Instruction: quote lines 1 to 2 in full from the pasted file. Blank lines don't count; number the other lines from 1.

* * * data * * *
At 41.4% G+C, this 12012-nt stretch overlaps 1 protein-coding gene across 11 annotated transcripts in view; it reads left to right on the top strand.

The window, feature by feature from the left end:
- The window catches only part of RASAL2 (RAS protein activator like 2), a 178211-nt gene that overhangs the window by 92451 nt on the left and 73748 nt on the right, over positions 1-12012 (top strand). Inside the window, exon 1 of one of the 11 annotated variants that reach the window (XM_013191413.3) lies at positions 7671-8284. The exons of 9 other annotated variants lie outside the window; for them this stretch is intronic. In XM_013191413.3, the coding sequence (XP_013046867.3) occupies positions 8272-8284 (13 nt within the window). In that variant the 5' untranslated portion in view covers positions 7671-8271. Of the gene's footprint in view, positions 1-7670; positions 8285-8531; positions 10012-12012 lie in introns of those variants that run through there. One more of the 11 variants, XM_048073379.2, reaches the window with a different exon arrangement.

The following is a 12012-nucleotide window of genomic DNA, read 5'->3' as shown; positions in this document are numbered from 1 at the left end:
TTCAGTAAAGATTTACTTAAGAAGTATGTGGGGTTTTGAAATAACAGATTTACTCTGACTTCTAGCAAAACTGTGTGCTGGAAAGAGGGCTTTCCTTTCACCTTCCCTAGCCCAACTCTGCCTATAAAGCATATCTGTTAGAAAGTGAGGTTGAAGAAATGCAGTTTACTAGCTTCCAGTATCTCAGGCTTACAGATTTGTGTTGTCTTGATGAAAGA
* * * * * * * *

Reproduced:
At 41.4% G+C, this 12012-nt stretch overlaps 1 protein-coding gene across 11 annotated transcripts in view; it reads left to right on the top strand.

The window, feature by feature from the left end: